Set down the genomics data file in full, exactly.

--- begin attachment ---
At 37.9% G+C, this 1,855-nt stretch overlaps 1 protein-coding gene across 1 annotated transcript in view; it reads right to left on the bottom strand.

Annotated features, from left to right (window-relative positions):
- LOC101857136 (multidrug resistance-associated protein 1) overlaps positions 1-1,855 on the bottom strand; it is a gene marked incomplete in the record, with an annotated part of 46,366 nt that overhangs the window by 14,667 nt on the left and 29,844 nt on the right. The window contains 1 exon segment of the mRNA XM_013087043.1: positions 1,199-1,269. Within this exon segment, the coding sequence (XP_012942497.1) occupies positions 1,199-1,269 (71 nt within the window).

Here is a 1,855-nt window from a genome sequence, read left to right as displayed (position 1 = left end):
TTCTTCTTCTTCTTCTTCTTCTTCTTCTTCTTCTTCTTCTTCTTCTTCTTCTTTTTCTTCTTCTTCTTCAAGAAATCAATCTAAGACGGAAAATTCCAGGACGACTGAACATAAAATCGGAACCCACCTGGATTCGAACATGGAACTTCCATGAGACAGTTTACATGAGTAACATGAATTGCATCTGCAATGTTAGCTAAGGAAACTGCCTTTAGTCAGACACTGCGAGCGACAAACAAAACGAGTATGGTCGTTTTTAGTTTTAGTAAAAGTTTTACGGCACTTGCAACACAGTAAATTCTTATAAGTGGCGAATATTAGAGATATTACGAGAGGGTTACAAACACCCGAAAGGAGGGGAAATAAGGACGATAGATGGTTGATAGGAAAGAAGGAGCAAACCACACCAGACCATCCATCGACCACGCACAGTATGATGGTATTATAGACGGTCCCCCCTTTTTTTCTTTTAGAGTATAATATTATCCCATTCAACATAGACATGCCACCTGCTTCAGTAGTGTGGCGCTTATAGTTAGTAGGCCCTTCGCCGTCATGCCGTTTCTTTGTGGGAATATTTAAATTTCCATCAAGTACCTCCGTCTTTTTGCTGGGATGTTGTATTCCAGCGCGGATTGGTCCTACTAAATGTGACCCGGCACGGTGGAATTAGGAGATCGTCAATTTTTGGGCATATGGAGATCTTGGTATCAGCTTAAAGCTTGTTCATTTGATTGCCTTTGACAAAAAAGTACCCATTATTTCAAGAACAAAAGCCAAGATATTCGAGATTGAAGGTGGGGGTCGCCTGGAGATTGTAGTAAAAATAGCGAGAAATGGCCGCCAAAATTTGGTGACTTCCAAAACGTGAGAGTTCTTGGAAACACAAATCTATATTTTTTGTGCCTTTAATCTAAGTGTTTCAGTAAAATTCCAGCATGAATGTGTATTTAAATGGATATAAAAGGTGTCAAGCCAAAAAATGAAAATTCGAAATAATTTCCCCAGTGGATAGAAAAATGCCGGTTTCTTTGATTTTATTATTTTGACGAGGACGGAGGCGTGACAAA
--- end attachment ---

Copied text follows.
At 37.9% G+C, this 1,855-nt stretch overlaps 1 protein-coding gene across 1 annotated transcript in view; it reads right to left on the bottom strand.

Annotated features, from left to right (window-relative positions):
- LOC101857136 (multidrug resistance-associated protein 1) overlaps positions 1-1,855 on the bottom strand; it is a gene marked incomplete in the record, with an annotated part of 46,366 nt that overhangs the window by 14,667 nt on the left and 29,844 nt on the right. The window contains 1 exon segment of the mRNA XM_013087043.1: positions 1,199-1,269. Within this exon segment, the coding sequence (XP_012942497.1) occupies positions 1,199-1,269 (71 nt within the window).

Here is a 1,855-nt window from a genome sequence, read left to right as displayed (position 1 = left end):
TTCTTCTTCTTCTTCTTCTTCTTCTTCTTCTTCTTCTTCTTCTTCTTCTTCTTTTTCTTCTTCTTCTTCAAGAAATCAATCTAAGACGGAAAATTCCAGGACGACTGAACATAAAATCGGAACCCACCTGGATTCGAACATGGAACTTCCATGAGACAGTTTACATGAGTAACATGAATTGCATCTGCAATGTTAGCTAAGGAAACTGCCTTTAGTCAGACACTGCGAGCGACAAACAAAACGAGTATGGTCGTTTTTAGTTTTAGTAAAAGTTTTACGGCACTTGCAACACAGTAAATTCTTATAAGTGGCGAATATTAGAGATATTACGAGAGGGTTACAAACACCCGAAAGGAGGGGAAATAAGGACGATAGATGGTTGATAGGAAAGAAGGAGCAAACCACACCAGACCATCCATCGACCACGCACAGTATGATGGTATTATAGACGGTCCCCCCTTTTTTTCTTTTAGAGTATAATATTATCCCATTCAACATAGACATGCCACCTGCTTCAGTAGTGTGGCGCTTATAGTTAGTAGGCCCTTCGCCGTCATGCCGTTTCTTTGTGGGAATATTTAAATTTCCATCAAGTACCTCCGTCTTTTTGCTGGGATGTTGTATTCCAGCGCGGATTGGTCCTACTAAATGTGACCCGGCACGGTGGAATTAGGAGATCGTCAATTTTTGGGCATATGGAGATCTTGGTATCAGCTTAAAGCTTGTTCATTTGATTGCCTTTGACAAAAAAGTACCCATTATTTCAAGAACAAAAGCCAAGATATTCGAGATTGAAGGTGGGGGTCGCCTGGAGATTGTAGTAAAAATAGCGAGAAATGGCCGCCAAAATTTGGTGACTTCCAAAACGTGAGAGTTCTTGGAAACACAAATCTATATTTTTTGTGCCTTTAATCTAAGTGTTTCAGTAAAATTCCAGCATGAATGTGTATTTAAATGGATATAAAAGGTGTCAAGCCAAAAAATGAAAATTCGAAATAATTTCCCCAGTGGATAGAAAAATGCCGGTTTCTTTGATTTTATTATTTTGACGAGGACGGAGGCGTGACAAA